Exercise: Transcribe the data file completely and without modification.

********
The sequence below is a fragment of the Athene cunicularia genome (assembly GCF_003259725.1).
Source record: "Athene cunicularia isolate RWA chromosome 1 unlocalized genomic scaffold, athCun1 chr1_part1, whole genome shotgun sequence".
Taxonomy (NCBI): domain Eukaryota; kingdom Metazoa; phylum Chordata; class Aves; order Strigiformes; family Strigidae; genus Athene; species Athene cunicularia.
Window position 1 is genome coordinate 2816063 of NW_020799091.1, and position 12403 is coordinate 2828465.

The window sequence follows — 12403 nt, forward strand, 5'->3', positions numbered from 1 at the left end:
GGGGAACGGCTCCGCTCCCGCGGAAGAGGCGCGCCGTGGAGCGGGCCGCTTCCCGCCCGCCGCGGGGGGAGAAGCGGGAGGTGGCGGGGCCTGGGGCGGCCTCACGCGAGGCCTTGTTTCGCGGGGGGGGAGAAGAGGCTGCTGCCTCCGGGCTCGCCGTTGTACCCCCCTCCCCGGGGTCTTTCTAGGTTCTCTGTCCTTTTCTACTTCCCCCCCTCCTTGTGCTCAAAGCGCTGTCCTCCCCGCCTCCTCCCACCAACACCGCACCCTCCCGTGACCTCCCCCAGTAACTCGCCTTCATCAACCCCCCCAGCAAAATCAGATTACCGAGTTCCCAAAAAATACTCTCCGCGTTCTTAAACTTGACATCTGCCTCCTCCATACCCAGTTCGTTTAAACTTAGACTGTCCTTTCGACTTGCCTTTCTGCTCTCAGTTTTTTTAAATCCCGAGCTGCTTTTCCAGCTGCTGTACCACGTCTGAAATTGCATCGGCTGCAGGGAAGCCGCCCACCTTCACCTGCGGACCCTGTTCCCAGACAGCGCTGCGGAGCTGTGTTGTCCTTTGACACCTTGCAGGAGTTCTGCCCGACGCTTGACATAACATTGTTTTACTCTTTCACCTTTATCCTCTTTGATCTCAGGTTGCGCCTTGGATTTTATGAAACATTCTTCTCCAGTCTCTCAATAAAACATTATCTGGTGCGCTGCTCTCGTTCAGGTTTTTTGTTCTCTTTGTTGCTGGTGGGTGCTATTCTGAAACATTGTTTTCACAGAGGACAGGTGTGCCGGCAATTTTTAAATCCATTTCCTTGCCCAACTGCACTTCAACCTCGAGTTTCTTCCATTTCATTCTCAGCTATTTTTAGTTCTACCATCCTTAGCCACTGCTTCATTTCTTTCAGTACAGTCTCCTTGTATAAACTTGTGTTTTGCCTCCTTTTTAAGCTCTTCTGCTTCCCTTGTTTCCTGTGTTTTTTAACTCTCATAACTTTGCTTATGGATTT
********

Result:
The sequence below is a fragment of the Athene cunicularia genome (assembly GCF_003259725.1).
Source record: "Athene cunicularia isolate RWA chromosome 1 unlocalized genomic scaffold, athCun1 chr1_part1, whole genome shotgun sequence".
Taxonomy (NCBI): domain Eukaryota; kingdom Metazoa; phylum Chordata; class Aves; order Strigiformes; family Strigidae; genus Athene; species Athene cunicularia.
Window position 1 is genome coordinate 2816063 of NW_020799091.1, and position 12403 is coordinate 2828465.

The window sequence follows — 12403 nt, forward strand, 5'->3', positions numbered from 1 at the left end:
GGGGAACGGCTCCGCTCCCGCGGAAGAGGCGCGCCGTGGAGCGGGCCGCTTCCCGCCCGCCGCGGGGGGAGAAGCGGGAGGTGGCGGGGCCTGGGGCGGCCTCACGCGAGGCCTTGTTTCGCGGGGGGGGAGAAGAGGCTGCTGCCTCCGGGCTCGCCGTTGTACCCCCCTCCCCGGGGTCTTTCTAGGTTCTCTGTCCTTTTCTACTTCCCCCCCTCCTTGTGCTCAAAGCGCTGTCCTCCCCGCCTCCTCCCACCAACACCGCACCCTCCCGTGACCTCCCCCAGTAACTCGCCTTCATCAACCCCCCCAGCAAAATCAGATTACCGAGTTCCCAAAAAATACTCTCCGCGTTCTTAAACTTGACATCTGCCTCCTCCATACCCAGTTCGTTTAAACTTAGACTGTCCTTTCGACTTGCCTTTCTGCTCTCAGTTTTTTTAAATCCCGAGCTGCTTTTCCAGCTGCTGTACCACGTCTGAAATTGCATCGGCTGCAGGGAAGCCGCCCACCTTCACCTGCGGACCCTGTTCCCAGACAGCGCTGCGGAGCTGTGTTGTCCTTTGACACCTTGCAGGAGTTCTGCCCGACGCTTGACATAACATTGTTTTACTCTTTCACCTTTATCCTCTTTGATCTCAGGTTGCGCCTTGGATTTTATGAAACATTCTTCTCCAGTCTCTCAATAAAACATTATCTGGTGCGCTGCTCTCGTTCAGGTTTTTTGTTCTCTTTGTTGCTGGTGGGTGCTATTCTGAAACATTGTTTTCACAGAGGACAGGTGTGCCGGCAATTTTTAAATCCATTTCCTTGCCCAACTGCACTTCAACCTCGAGTTTCTTCCATTTCATTCTCAGCTATTTTTAGTTCTACCATCCTTAGCCACTGCTTCATTTCTTTCAGTACAGTCTCCTTGTATAAACTTGTGTTTTGCCTCCTTTTTAAGCTCTTCTGCTTCCCTTGTTTCCTGTGTTTTTTAACTCTCATAACTTTGCTTATGGATTT